Monday, March 30, 2009

Does Krugman Fear the Cover Story Curse?

Keep in mind that Paul Krugman was just featured on the cover of Newsweek, when he wrote this:

Ten years ago the cover of Time magazine featured Robert Rubin, then Treasury secretary, Alan Greenspan, then chairman of the Federal Reserve, and Lawrence Summers, then deputy Treasury secretary. Time dubbed the three “the committee to save the world,” crediting them with leading the global financial system through a crisis that seemed terrifying at the time, although it was a small blip compared with what we’re going through now...Never mind the fact that two members of the committee have since succumbed to the magazine cover curse, the plunge in reputation that so often follows lionization in the media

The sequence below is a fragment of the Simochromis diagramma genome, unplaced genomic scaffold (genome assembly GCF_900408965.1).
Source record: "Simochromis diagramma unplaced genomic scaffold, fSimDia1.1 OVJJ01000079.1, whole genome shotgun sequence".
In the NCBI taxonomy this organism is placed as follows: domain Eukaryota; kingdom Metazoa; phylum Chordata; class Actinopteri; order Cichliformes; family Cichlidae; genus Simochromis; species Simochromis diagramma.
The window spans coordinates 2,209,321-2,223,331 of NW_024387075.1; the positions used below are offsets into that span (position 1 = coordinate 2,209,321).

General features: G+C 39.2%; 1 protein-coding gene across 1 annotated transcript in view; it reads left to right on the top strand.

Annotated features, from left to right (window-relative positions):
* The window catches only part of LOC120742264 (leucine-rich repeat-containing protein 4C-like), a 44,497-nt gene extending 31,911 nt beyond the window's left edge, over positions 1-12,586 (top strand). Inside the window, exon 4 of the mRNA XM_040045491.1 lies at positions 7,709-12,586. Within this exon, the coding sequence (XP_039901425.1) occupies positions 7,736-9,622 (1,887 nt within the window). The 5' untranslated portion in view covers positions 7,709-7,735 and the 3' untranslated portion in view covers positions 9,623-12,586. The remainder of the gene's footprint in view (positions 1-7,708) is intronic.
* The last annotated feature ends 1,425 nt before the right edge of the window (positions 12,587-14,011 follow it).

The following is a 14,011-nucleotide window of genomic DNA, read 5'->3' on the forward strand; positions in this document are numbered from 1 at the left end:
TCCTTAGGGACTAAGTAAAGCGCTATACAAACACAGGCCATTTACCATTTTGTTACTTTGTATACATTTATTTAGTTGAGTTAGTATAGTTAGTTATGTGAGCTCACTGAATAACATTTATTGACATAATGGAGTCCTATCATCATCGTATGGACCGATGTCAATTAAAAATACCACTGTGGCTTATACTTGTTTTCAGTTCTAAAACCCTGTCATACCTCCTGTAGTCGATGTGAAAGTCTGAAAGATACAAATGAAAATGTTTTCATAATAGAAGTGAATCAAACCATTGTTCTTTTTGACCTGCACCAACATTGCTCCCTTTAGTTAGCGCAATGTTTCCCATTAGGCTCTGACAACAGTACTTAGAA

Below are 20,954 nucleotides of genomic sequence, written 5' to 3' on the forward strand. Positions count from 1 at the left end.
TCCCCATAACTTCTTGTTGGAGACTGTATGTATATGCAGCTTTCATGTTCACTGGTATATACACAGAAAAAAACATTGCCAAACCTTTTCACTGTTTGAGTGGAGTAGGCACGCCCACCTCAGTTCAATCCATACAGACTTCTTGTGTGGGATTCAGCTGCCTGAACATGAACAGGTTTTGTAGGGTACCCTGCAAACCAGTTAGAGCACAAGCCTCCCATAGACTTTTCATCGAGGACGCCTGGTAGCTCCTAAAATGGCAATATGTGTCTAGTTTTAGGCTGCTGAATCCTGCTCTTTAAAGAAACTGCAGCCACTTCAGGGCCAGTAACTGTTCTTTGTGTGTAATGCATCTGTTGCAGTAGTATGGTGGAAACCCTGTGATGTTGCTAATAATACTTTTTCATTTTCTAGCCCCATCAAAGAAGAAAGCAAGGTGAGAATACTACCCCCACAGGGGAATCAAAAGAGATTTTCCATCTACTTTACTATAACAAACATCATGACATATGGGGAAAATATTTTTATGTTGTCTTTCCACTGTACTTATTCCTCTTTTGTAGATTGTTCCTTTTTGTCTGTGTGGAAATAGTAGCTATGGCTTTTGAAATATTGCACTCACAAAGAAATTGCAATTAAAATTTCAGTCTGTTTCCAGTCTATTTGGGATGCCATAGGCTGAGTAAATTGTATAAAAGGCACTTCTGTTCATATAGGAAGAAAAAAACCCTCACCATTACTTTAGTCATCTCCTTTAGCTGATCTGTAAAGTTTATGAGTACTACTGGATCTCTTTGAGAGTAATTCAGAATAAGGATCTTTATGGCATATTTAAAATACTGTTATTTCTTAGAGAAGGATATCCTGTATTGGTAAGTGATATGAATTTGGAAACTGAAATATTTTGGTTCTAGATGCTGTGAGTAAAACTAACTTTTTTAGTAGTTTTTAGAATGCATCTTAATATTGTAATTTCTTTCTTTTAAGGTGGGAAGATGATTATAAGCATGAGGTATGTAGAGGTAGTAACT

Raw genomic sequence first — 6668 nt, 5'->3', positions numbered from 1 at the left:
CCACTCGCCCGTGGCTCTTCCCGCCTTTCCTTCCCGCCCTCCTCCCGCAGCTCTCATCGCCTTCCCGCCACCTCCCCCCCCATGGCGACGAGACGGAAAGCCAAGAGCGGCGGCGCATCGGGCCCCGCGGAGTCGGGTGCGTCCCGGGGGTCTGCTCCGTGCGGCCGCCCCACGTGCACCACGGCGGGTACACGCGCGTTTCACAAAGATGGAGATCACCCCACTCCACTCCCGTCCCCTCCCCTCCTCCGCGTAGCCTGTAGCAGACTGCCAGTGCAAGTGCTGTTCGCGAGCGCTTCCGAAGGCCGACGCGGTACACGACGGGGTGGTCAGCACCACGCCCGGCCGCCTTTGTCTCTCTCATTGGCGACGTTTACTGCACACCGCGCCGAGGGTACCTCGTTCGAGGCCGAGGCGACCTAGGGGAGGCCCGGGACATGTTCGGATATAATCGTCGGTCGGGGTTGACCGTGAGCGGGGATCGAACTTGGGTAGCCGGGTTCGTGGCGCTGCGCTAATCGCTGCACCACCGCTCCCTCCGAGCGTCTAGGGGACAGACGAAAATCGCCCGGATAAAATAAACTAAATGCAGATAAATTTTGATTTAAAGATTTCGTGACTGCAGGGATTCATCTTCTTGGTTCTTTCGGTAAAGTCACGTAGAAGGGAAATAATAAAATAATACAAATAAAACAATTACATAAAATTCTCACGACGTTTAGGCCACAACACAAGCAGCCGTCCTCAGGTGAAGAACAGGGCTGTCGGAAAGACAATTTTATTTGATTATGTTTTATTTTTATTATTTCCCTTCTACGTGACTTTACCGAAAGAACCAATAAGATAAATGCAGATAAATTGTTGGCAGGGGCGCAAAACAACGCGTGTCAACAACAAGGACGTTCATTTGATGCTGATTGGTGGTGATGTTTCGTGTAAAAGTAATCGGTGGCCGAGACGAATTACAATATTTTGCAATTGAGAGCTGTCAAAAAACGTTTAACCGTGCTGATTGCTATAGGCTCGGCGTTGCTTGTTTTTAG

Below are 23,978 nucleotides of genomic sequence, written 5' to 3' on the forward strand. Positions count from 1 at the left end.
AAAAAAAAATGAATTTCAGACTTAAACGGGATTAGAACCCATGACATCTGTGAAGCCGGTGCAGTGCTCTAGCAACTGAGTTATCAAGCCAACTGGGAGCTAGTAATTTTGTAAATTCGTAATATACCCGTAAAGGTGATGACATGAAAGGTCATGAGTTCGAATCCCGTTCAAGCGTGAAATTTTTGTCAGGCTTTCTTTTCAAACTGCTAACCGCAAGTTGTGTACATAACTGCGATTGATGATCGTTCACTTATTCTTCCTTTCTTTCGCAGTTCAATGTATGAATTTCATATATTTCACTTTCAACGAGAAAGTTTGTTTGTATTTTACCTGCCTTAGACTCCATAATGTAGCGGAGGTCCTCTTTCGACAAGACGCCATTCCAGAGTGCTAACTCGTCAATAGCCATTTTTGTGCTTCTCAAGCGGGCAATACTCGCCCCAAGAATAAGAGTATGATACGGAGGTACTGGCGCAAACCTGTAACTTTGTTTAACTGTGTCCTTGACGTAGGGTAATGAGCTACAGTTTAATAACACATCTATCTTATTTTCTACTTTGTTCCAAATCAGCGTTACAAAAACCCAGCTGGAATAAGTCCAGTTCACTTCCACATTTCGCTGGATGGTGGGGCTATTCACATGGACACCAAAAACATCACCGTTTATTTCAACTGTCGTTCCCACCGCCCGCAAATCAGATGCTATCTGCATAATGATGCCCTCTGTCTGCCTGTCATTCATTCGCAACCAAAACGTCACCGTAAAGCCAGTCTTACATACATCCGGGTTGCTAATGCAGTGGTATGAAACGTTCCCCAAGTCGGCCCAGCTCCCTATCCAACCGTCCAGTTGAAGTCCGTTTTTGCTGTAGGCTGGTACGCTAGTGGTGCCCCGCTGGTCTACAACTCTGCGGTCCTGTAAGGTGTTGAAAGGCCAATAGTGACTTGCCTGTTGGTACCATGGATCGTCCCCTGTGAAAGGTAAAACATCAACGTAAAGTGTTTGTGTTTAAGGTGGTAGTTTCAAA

Note to Paul: What really destroyed Rubin and Greenspan was the fact that they didn't understand business cycle theory, and neither do you. In his well worth reading autobiography, The Age of Turbulence, Greenspan spends nearly the entire book discussing his analytical methods, but barely mentions the business cycle.


  1. He's not afraid to mention it in his FT op-ed today, the whole premise of which is that equities will lead the recovery:

    "Stock prices are governed through most of the business cycle by profit expectations and economic activity. They appear, however, to become increasingly independent of that activity at turning points. It is this property that makes them a leading indicator, which is the conclusion of most business cycle analysts."

  2. Yeah, but he has the cause wrong. It is not market expectations, it is Federal Reserve money that is pumping this baby.